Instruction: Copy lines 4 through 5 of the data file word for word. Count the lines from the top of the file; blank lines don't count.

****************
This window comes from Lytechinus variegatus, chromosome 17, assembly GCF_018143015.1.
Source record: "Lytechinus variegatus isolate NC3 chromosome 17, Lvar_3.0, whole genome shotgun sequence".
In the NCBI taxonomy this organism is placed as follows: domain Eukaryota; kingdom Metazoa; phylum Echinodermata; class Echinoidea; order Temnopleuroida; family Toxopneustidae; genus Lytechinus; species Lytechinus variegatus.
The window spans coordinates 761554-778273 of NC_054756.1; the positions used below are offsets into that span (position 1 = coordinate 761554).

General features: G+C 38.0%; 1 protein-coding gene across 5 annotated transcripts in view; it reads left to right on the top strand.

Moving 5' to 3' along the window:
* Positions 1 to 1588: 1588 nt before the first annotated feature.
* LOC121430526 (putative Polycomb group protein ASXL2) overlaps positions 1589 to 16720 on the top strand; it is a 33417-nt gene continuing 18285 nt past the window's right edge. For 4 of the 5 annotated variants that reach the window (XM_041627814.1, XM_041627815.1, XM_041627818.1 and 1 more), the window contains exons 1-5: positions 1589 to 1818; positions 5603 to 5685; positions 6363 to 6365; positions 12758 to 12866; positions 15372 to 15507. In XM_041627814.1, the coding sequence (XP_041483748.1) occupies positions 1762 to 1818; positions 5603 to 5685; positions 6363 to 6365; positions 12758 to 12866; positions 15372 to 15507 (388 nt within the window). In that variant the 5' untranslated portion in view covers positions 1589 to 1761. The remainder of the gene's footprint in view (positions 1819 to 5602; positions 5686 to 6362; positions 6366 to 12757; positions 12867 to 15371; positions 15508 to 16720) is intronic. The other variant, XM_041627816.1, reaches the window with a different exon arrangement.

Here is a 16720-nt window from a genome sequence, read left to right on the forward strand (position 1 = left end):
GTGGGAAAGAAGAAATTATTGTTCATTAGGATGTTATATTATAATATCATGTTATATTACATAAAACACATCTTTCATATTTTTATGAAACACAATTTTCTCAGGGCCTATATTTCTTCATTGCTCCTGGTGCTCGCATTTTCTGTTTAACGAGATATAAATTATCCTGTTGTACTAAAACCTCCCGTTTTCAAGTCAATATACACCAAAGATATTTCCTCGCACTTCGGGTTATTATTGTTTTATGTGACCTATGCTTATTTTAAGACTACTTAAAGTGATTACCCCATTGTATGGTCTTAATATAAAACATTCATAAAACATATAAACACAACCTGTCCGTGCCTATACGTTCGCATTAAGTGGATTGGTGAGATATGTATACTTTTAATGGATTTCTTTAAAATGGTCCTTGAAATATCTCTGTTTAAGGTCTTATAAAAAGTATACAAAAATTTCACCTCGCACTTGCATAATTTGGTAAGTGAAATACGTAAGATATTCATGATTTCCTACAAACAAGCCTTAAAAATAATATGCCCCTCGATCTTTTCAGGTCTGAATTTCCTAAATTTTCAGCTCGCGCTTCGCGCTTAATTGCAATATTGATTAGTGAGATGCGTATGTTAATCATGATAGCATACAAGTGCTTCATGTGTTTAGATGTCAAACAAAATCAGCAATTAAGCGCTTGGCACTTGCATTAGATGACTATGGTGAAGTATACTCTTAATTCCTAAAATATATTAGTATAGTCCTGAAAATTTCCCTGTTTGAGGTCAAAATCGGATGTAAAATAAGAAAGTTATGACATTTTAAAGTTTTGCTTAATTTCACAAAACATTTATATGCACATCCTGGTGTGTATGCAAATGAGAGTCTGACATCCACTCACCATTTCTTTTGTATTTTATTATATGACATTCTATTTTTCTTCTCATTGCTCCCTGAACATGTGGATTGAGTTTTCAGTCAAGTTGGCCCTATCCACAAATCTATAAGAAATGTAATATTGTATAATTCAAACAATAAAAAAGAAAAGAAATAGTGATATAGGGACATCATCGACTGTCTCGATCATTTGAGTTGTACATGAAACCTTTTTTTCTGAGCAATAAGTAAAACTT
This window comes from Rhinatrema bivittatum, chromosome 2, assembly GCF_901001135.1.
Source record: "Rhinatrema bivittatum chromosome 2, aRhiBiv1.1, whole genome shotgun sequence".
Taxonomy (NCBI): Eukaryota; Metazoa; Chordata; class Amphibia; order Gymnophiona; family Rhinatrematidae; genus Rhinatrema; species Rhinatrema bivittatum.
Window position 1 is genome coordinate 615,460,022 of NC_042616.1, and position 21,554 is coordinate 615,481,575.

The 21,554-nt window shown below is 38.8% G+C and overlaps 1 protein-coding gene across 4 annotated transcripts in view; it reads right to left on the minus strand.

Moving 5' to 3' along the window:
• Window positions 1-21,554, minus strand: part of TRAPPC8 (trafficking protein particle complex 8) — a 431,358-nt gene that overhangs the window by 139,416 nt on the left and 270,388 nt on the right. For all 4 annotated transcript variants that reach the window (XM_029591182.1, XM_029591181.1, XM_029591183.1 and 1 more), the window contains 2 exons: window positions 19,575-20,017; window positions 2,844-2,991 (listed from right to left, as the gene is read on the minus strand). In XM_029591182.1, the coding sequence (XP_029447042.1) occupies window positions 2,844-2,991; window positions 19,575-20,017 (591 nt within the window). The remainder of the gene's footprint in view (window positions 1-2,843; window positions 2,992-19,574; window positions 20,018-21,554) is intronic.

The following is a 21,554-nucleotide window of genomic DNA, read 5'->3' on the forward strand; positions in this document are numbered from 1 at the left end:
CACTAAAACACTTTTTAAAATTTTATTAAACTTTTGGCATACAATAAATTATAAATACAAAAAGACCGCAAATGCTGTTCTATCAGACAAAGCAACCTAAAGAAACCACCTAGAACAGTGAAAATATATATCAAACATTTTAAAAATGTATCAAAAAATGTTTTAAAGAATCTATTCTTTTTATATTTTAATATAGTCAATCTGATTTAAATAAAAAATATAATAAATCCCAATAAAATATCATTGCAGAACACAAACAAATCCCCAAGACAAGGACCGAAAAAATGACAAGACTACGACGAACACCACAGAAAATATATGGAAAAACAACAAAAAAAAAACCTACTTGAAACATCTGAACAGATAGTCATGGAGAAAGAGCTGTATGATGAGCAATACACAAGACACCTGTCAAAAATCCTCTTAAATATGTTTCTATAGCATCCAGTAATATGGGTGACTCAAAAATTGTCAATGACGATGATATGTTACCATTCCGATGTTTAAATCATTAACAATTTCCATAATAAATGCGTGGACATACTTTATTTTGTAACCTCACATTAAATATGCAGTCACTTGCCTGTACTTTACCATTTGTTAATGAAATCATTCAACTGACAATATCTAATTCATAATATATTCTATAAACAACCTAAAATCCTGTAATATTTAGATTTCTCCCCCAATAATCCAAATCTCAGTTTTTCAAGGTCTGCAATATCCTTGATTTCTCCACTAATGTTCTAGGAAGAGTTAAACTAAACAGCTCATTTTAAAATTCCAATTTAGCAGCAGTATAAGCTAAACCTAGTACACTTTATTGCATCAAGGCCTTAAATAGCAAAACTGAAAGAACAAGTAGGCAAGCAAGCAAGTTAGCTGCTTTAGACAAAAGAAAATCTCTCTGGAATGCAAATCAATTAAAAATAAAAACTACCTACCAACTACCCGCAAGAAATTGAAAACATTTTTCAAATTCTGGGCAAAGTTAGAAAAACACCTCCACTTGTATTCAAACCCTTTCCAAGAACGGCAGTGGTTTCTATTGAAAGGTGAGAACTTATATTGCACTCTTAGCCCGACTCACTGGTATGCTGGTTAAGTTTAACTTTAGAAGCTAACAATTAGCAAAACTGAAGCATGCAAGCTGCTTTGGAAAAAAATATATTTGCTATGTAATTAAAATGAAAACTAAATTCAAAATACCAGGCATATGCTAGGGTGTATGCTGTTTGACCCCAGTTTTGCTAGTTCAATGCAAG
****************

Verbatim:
The window spans coordinates 761554-778273 of NC_054756.1; the positions used below are offsets into that span (position 1 = coordinate 761554).

General features: G+C 38.0%; 1 protein-coding gene across 5 annotated transcripts in view; it reads left to right on the top strand.